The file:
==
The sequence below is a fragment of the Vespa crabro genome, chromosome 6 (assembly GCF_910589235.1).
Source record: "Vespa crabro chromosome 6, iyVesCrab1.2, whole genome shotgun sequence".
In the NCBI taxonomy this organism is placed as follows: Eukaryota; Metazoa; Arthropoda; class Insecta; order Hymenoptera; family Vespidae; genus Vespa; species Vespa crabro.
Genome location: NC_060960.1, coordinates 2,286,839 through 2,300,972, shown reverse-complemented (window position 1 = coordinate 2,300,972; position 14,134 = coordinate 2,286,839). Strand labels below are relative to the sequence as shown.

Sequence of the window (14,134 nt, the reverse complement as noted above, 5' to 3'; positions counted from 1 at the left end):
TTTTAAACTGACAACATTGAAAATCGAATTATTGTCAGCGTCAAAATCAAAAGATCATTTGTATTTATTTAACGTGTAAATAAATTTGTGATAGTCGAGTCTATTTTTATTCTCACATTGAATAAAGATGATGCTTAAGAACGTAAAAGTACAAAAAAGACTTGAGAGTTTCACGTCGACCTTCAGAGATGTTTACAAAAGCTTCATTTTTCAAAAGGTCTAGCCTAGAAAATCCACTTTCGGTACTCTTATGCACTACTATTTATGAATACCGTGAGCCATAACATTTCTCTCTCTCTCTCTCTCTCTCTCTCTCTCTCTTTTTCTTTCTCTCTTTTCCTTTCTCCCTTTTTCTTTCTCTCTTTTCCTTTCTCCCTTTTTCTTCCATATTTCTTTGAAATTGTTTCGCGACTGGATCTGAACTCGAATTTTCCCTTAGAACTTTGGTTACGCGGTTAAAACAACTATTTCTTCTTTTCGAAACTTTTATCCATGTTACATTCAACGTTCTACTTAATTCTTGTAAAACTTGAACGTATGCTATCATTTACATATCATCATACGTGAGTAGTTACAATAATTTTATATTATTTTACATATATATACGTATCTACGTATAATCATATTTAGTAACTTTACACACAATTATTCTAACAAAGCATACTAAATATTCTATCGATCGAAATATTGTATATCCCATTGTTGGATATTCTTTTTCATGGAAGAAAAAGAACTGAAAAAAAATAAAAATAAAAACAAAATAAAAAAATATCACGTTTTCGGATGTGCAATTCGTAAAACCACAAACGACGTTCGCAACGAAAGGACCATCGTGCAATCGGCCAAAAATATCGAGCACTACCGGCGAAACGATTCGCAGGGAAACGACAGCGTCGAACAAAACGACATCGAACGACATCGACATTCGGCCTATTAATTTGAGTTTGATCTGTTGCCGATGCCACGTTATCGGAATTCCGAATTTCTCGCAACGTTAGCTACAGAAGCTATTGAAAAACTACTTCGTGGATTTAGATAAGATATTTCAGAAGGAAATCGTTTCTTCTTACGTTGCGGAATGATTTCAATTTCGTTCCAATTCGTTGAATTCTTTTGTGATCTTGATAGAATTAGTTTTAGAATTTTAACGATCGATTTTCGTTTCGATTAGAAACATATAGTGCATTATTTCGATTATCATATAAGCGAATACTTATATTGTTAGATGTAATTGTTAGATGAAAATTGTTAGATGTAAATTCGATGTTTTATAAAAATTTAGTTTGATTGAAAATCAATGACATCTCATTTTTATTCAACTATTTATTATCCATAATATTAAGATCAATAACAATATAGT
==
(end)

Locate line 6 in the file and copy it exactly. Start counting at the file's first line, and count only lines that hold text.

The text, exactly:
TTTTAAACTGACAACATTGAAAATCGAATTATTGTCAGCGTCAAAATCAAAAGATCATTTGTATTTATTTAACGTGTAAATAAATTTGTGATAGTCGAGTCTATTTTTATTCTCACATTGAATAAAGATGATGCTTAAGAACGTAAAAGTACAAAAAAGACTTGAGAGTTTCACGTCGACCTTCAGAGATGTTTACAAAAGCTTCATTTTTCAAAAGGTCTAGCCTAGAAAATCCACTTTCGGTACTCTTATGCACTACTATTTATGAATACCGTGAGCCATAACATTTCTCTCTCTCTCTCTCTCTCTCTCTCTCTCTCTTTTTCTTTCTCTCTTTTCCTTTCTCCCTTTTTCTTTCTCTCTTTTCCTTTCTCCCTTTTTCTTCCATATTTCTTTGAAATTGTTTCGCGACTGGATCTGAACTCGAATTTTCCCTTAGAACTTTGGTTACGCGGTTAAAACAACTATTTCTTCTTTTCGAAACTTTTATCCATGTTACATTCAACGTTCTACTTAATTCTTGTAAAACTTGAACGTATGCTATCATTTACATATCATCATACGTGAGTAGTTACAATAATTTTATATTATTTTACATATATATACGTATCTACGTATAATCATATTTAGTAACTTTACACACAATTATTCTAACAAAGCATACTAAATATTCTATCGATCGAAATATTGTATATCCCATTGTTGGATATTCTTTTTCATGGAAGAAAAAGAACTGAAAAAAAATAAAAATAAAAACAAAATAAAAAAATATCACGTTTTCGGATGTGCAATTCGTAAAACCACAAACGACGTTCGCAACGAAAGGACCATCGTGCAATCGGCCAAAAATATCGAGCACTACCGGCGAAACGATTCGCAGGGAAACGACAGCGTCGAACAAAACGACATCGAACGACATCGACATTCGGCCTATTAATTTGAGTTTGATCTGTTGCCGATGCCACGTTATCGGAATTCCGAATTTCTCGCAACGTTAGCTACAGAAGCTATTGAAAAACTACTTCGTGGATTTAGATAAGATATTTCAGAAGGAAATCGTTTCTTCTTACGTTGCGGAATGATTTCAATTTCGTTCCAATTCGTTGAATTCTTTTGTGATCTTGATAGAATTAGTTTTAGAATTTTAACGATCGATTTTCGTTTCGATTAGAAACATATAGTGCATTATTTCGATTATCATATAAGCGAATACTTATATTGTTAGATGTAATTGTTAGATGAAAATTGTTAGATGTAAATTCGATGTTTTATAAAAATTTAGTTTGATTGAAAATCAATGACATCTCATTTTTATTCAACTATTTATTATCCATAATATTAAGATCAATAACAATATAGT